Celery Root – Celeriac - Apium graveolens var. rapaceum
Sometimes, a vegetable is so weird and unattractive it’s adorable. This is absolutely the case with celery root, though adorable might be going too far.
Because a celery root right from the farm that hasn’t been shaved of its roots or its facial hair is simply weird, and kind of ugly, and intimidating. But maybe the adorable part comes in because we’re so surprised that something so brown and hairy, with its multitude of grabbingly thick, almost threatening roots can offer such near-celestial flavor.
From a Good Family
Celeriac or celery root is part of the parsnip, parsley, and carrot family. It isn’t celery, but rather a cousin raised just for its bulbous root, not its stalks which are too bitter to fill with peanut butter and eat. It is high in vitamin C, contains protein and carbohydrates but no fat and can be eaten raw or cooked and, most importantly, is heaven on the plate.
Puree Isn’t Always Potatoes
I come from a family where a thick, white puree on my plate was always made of potatoes. So on arriving in France as an apprentice at a cooking school, where gustatory wonders never ceased, I remember my first celery root puree. Pure white, smooth as silk, I thought it was made of potato, and why wouldn’t I? When it hit my tongue, though, I knew I was in unknown, blissful territory. What, I wondered, was this heavenly cloud I was eating?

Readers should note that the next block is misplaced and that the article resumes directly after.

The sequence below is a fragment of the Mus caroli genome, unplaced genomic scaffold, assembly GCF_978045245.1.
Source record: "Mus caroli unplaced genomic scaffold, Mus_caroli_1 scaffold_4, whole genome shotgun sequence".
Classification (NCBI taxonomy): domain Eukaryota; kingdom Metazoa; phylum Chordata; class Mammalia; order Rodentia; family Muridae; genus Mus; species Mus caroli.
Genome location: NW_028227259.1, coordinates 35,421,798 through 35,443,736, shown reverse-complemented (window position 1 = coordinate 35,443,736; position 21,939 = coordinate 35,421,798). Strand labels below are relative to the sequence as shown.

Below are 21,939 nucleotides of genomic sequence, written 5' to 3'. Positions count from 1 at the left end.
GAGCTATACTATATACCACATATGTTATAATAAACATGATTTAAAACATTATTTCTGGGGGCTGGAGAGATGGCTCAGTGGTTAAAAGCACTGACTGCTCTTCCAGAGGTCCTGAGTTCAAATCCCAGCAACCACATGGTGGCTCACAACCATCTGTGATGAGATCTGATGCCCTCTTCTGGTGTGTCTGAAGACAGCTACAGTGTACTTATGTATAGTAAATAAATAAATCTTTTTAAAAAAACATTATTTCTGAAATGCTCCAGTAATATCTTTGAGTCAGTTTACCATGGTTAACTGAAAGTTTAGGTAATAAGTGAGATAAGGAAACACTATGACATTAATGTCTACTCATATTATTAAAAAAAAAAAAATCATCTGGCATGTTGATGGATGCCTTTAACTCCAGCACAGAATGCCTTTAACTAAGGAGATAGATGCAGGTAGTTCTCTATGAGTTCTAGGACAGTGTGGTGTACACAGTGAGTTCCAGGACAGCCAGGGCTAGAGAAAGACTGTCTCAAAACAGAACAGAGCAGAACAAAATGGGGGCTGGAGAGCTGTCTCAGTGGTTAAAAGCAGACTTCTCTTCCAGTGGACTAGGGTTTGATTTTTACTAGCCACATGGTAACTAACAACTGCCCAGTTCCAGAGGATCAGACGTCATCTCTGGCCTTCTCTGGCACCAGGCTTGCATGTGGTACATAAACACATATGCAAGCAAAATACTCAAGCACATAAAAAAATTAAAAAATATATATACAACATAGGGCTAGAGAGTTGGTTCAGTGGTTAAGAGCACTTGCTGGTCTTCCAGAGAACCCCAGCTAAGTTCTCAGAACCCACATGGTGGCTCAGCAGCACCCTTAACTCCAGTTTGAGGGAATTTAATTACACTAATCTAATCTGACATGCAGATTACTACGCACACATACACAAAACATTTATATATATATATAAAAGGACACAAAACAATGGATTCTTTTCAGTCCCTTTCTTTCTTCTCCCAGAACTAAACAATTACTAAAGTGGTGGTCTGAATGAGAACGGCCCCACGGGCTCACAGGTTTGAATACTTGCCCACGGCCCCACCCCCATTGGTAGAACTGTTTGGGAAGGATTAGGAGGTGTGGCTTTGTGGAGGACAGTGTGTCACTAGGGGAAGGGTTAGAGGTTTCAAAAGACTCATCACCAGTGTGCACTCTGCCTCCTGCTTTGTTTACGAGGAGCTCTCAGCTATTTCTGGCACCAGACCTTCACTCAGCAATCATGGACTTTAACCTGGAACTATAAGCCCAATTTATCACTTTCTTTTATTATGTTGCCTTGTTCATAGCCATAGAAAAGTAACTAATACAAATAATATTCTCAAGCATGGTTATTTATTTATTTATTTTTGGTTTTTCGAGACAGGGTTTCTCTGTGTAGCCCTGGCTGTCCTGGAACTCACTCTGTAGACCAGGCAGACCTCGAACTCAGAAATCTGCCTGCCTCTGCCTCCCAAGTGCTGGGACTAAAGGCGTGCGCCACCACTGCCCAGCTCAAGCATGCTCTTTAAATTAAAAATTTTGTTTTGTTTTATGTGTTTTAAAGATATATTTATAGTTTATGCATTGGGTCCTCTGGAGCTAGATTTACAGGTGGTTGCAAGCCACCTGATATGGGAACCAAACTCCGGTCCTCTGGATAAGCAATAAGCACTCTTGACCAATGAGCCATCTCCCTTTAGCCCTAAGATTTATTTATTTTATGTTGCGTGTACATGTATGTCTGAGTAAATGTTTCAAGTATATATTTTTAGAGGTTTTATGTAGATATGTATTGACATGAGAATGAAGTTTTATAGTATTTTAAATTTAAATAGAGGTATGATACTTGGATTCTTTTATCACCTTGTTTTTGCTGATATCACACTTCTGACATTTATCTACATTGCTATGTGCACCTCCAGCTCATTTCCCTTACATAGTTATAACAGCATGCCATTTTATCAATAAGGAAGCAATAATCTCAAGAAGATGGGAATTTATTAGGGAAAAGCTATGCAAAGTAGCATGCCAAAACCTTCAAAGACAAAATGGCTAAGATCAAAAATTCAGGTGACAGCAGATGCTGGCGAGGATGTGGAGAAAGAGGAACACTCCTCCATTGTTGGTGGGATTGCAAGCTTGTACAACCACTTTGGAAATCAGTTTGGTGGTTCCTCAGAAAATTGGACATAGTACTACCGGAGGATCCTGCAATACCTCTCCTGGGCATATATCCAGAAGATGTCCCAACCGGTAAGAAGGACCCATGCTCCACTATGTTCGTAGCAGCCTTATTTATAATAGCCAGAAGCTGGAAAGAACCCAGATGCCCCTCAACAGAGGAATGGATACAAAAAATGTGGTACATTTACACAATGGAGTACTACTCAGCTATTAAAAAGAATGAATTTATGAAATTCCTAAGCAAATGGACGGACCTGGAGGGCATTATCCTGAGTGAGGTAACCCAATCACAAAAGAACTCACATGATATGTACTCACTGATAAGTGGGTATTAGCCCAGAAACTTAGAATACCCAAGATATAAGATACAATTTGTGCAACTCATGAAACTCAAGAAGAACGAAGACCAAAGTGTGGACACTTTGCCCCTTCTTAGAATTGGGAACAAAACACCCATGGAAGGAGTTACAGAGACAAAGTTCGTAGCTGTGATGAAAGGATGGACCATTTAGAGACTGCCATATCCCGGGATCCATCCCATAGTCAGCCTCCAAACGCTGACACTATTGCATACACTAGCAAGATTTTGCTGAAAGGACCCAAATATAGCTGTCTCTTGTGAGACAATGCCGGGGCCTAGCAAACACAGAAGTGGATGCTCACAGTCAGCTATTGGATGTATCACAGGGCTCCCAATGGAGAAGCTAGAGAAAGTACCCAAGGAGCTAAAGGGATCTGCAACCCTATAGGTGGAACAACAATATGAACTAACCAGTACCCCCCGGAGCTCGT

Michelin Starred Celery Root
The scene was not at school; it was soon after my arrival in France when I was very green around the ears – culinarily speaking –and I found myself at my first Michelin starred restaurant. I hadn’t yet had the good fortune to cook a celery root, let alone eat one.
My ignorance didn’t last long, for it turns out celery root is to French cuisine what the potato is to others, absolutely common. It’s not a starch, though, it’s an amazingly flavorful, sweet tuber that takes well to butter and cream, that elevates every dish it touches, that offers that wonderful moment of “Aha” when you eat it because it offers that element of surprise.
Autumn Through Mid-Spring
Celery root remains a vital part of French gastronomy in the winter, when it is turned into everything from salad, after being cut in sticks and tossed with a mustardy mayonnaise, to puree. It is wonderful crushed with just a pat of butter, as a basis for a soup, or as a neighbor to other root vegetables in a stew.
To Overlook is Divine
One must overlook its physical form, but if unattractiveness were to stop the cook and chef, where would we be? In a sad world, you will agree, without many of our favorite ingredients, including the celery root.